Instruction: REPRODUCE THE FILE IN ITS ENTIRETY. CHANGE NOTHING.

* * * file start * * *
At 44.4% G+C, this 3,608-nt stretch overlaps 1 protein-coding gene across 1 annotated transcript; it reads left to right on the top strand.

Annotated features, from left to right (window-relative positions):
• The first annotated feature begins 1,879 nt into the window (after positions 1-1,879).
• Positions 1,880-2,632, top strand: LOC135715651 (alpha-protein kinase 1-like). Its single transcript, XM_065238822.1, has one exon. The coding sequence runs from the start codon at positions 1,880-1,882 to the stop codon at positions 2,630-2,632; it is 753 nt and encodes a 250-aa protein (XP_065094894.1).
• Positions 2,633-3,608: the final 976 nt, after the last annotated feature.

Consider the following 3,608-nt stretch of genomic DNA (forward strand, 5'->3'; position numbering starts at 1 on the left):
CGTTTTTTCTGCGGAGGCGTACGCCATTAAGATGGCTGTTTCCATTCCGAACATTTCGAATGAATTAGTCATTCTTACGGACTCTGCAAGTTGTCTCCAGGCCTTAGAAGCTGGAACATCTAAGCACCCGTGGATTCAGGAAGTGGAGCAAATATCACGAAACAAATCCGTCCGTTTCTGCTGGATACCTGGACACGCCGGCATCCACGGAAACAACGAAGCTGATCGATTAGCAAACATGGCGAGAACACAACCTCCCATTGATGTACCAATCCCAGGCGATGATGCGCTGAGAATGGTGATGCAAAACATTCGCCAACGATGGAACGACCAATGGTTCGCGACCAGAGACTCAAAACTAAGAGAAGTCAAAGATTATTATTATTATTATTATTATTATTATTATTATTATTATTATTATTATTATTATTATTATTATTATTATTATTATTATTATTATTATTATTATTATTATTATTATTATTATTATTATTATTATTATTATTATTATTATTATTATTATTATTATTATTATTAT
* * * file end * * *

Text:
At 44.4% G+C, this 3,608-nt stretch overlaps 1 protein-coding gene across 1 annotated transcript; it reads left to right on the top strand.

Annotated features, from left to right (window-relative positions):
• The first annotated feature begins 1,879 nt into the window (after positions 1-1,879).
• Positions 1,880-2,632, top strand: LOC135715651 (alpha-protein kinase 1-like). Its single transcript, XM_065238822.1, has one exon. The coding sequence runs from the start codon at positions 1,880-1,882 to the stop codon at positions 2,630-2,632; it is 753 nt and encodes a 250-aa protein (XP_065094894.1).
• Positions 2,633-3,608: the final 976 nt, after the last annotated feature.

Consider the following 3,608-nt stretch of genomic DNA (forward strand, 5'->3'; position numbering starts at 1 on the left):
CGTTTTTTCTGCGGAGGCGTACGCCATTAAGATGGCTGTTTCCATTCCGAACATTTCGAATGAATTAGTCATTCTTACGGACTCTGCAAGTTGTCTCCAGGCCTTAGAAGCTGGAACATCTAAGCACCCGTGGATTCAGGAAGTGGAGCAAATATCACGAAACAAATCCGTCCGTTTCTGCTGGATACCTGGACACGCCGGCATCCACGGAAACAACGAAGCTGATCGATTAGCAAACATGGCGAGAACACAACCTCCCATTGATGTACCAATCCCAGGCGATGATGCGCTGAGAATGGTGATGCAAAACATTCGCCAACGATGGAACGACCAATGGTTCGCGACCAGAGACTCAAAACTAAGAGAAGTCAAAGATTATTATTATTATTATTATTATTATTATTATTATTATTATTATTATTATTATTATTATTATTATTATTATTATTATTATTATTATTATTATTATTATTATTATTATTATTATTATTATTATTATTATTATTATTATTATTATTATTATTATTATTATTATTAT